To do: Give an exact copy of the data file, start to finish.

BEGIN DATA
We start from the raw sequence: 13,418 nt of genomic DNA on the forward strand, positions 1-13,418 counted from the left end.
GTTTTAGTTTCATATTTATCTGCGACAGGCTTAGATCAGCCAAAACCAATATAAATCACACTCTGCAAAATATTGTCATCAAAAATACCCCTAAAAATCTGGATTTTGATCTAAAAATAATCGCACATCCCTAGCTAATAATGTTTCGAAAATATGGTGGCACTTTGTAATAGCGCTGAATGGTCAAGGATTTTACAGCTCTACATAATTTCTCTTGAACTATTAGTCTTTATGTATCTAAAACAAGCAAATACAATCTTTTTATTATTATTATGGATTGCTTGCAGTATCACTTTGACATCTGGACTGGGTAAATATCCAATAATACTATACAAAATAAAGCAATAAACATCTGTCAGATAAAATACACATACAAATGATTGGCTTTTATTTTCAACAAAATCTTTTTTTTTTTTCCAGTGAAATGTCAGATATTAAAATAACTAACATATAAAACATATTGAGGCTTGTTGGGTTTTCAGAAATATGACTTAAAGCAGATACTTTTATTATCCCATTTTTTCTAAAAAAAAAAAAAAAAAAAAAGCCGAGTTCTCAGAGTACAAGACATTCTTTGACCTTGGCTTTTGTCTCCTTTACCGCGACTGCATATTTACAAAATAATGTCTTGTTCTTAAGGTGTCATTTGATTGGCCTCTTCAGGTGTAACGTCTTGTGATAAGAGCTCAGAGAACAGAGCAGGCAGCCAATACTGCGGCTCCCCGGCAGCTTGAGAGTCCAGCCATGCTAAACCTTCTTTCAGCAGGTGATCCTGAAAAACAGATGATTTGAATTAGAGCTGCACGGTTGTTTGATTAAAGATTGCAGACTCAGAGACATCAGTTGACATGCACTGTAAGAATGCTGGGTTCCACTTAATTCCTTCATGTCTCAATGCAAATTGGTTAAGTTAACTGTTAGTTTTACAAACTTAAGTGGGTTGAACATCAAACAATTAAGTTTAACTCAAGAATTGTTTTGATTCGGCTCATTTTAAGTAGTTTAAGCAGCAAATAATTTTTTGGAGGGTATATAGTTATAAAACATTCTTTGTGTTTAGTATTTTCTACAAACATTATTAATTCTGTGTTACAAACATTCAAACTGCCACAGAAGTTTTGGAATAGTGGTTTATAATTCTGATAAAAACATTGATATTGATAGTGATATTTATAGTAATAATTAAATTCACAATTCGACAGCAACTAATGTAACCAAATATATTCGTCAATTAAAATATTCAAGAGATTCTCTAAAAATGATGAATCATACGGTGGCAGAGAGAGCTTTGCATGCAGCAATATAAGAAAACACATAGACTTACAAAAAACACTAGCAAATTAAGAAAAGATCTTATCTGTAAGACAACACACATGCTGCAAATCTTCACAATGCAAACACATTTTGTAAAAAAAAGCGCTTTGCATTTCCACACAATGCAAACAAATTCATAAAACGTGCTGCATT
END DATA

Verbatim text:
We start from the raw sequence: 13,418 nt of genomic DNA on the forward strand, positions 1-13,418 counted from the left end.
GTTTTAGTTTCATATTTATCTGCGACAGGCTTAGATCAGCCAAAACCAATATAAATCACACTCTGCAAAATATTGTCATCAAAAATACCCCTAAAAATCTGGATTTTGATCTAAAAATAATCGCACATCCCTAGCTAATAATGTTTCGAAAATATGGTGGCACTTTGTAATAGCGCTGAATGGTCAAGGATTTTACAGCTCTACATAATTTCTCTTGAACTATTAGTCTTTATGTATCTAAAACAAGCAAATACAATCTTTTTATTATTATTATGGATTGCTTGCAGTATCACTTTGACATCTGGACTGGGTAAATATCCAATAATACTATACAAAATAAAGCAATAAACATCTGTCAGATAAAATACACATACAAATGATTGGCTTTTATTTTCAACAAAATCTTTTTTTTTTTTCCAGTGAAATGTCAGATATTAAAATAACTAACATATAAAACATATTGAGGCTTGTTGGGTTTTCAGAAATATGACTTAAAGCAGATACTTTTATTATCCCATTTTTTCTAAAAAAAAAAAAAAAAAAAAAGCCGAGTTCTCAGAGTACAAGACATTCTTTGACCTTGGCTTTTGTCTCCTTTACCGCGACTGCATATTTACAAAATAATGTCTTGTTCTTAAGGTGTCATTTGATTGGCCTCTTCAGGTGTAACGTCTTGTGATAAGAGCTCAGAGAACAGAGCAGGCAGCCAATACTGCGGCTCCCCGGCAGCTTGAGAGTCCAGCCATGCTAAACCTTCTTTCAGCAGGTGATCCTGAAAAACAGATGATTTGAATTAGAGCTGCACGGTTGTTTGATTAAAGATTGCAGACTCAGAGACATCAGTTGACATGCACTGTAAGAATGCTGGGTTCCACTTAATTCCTTCATGTCTCAATGCAAATTGGTTAAGTTAACTGTTAGTTTTACAAACTTAAGTGGGTTGAACATCAAACAATTAAGTTTAACTCAAGAATTGTTTTGATTCGGCTCATTTTAAGTAGTTTAAGCAGCAAATAATTTTTTGGAGGGTATATAGTTATAAAACATTCTTTGTGTTTAGTATTTTCTACAAACATTATTAATTCTGTGTTACAAACATTCAAACTGCCACAGAAGTTTTGGAATAGTGGTTTATAATTCTGATAAAAACATTGATATTGATAGTGATATTTATAGTAATAATTAAATTCACAATTCGACAGCAACTAATGTAACCAAATATATTCGTCAATTAAAATATTCAAGAGATTCTCTAAAAATGATGAATCATACGGTGGCAGAGAGAGCTTTGCATGCAGCAATATAAGAAAACACATAGACTTACAAAAAACACTAGCAAATTAAGAAAAGATCTTATCTGTAAGACAACACACATGCTGCAAATCTTCACAATGCAAACACATTTTGTAAAAAAAAGCGCTTTGCATTTCCACACAATGCAAACAAATTCATAAAACGTGCTGCATT